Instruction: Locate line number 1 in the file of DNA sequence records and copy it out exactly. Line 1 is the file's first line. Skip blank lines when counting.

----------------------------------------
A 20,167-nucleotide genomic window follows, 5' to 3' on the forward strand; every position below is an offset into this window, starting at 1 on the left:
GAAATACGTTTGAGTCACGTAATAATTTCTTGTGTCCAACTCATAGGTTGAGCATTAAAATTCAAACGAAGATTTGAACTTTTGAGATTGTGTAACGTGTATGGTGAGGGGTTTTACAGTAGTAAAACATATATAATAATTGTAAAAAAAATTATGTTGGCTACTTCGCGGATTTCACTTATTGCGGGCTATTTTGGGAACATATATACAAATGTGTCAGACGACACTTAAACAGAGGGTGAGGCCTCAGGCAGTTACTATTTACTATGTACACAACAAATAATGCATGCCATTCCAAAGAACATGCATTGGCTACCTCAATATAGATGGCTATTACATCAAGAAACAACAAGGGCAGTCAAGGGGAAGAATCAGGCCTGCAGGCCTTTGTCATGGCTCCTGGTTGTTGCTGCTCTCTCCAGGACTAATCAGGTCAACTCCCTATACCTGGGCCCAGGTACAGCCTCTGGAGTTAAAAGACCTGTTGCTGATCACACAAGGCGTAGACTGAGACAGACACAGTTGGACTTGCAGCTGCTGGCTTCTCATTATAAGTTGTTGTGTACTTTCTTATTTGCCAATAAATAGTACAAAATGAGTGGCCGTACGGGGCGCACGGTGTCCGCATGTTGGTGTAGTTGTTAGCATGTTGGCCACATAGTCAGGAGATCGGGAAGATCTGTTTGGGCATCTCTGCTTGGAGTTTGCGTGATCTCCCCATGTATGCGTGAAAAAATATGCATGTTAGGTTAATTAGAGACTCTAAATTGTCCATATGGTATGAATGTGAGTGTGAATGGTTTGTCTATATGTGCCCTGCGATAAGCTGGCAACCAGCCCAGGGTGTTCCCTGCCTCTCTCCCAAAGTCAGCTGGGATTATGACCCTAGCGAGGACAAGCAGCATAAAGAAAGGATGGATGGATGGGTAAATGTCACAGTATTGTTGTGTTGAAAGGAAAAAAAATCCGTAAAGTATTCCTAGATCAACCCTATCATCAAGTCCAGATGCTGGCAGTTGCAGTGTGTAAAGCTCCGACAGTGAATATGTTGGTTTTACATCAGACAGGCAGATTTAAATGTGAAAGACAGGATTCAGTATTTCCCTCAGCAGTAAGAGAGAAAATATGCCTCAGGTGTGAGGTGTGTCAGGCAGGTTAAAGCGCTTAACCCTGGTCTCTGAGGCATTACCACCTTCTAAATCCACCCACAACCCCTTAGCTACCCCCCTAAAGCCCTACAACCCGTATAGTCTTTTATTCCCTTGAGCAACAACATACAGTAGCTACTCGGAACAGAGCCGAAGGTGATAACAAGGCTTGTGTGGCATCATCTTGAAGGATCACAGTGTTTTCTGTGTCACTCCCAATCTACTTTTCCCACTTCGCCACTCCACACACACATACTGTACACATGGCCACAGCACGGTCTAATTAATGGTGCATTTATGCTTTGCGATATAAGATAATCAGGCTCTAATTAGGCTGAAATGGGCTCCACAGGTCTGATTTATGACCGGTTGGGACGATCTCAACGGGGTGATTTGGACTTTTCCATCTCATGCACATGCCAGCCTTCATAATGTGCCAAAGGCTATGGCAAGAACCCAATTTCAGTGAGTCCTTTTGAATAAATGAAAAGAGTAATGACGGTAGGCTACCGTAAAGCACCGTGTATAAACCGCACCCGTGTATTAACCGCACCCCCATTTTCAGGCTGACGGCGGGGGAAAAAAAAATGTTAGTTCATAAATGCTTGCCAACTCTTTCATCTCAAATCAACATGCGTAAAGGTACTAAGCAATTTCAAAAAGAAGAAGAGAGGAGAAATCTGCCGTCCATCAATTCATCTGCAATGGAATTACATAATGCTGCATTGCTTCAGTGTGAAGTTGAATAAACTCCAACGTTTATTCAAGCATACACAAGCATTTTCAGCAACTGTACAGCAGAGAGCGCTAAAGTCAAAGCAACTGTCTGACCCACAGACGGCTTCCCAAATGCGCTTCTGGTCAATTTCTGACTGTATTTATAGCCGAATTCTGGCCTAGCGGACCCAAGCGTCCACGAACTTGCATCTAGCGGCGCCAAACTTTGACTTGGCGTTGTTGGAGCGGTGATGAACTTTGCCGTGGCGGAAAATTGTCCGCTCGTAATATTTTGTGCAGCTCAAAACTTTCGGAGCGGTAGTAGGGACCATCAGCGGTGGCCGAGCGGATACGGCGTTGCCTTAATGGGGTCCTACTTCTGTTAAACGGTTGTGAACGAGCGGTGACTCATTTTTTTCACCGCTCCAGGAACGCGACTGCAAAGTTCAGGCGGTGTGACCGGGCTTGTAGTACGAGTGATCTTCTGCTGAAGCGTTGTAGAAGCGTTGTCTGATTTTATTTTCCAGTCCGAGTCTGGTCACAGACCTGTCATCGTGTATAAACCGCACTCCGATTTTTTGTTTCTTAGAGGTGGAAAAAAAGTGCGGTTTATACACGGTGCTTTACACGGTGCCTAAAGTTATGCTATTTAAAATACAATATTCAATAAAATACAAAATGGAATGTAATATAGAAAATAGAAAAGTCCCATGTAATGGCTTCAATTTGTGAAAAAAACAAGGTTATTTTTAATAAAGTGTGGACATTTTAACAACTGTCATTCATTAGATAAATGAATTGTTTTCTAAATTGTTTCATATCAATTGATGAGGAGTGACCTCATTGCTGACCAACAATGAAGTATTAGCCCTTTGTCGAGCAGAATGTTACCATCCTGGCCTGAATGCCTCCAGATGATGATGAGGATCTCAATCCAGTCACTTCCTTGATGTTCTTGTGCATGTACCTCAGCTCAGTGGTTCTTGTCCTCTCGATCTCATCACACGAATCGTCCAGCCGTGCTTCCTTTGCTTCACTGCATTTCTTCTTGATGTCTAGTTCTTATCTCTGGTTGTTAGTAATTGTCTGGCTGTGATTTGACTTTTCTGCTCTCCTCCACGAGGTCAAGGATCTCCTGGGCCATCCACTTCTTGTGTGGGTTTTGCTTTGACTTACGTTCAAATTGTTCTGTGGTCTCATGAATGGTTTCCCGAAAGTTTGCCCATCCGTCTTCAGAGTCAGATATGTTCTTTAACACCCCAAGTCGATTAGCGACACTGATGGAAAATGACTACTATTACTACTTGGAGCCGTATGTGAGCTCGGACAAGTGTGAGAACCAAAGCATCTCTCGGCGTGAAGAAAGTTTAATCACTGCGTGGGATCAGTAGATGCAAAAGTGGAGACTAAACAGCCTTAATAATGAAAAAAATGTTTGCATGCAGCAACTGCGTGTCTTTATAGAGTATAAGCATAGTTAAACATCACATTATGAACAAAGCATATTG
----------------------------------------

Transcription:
A 20,167-nucleotide genomic window follows, 5' to 3' on the forward strand; every position below is an offset into this window, starting at 1 on the left: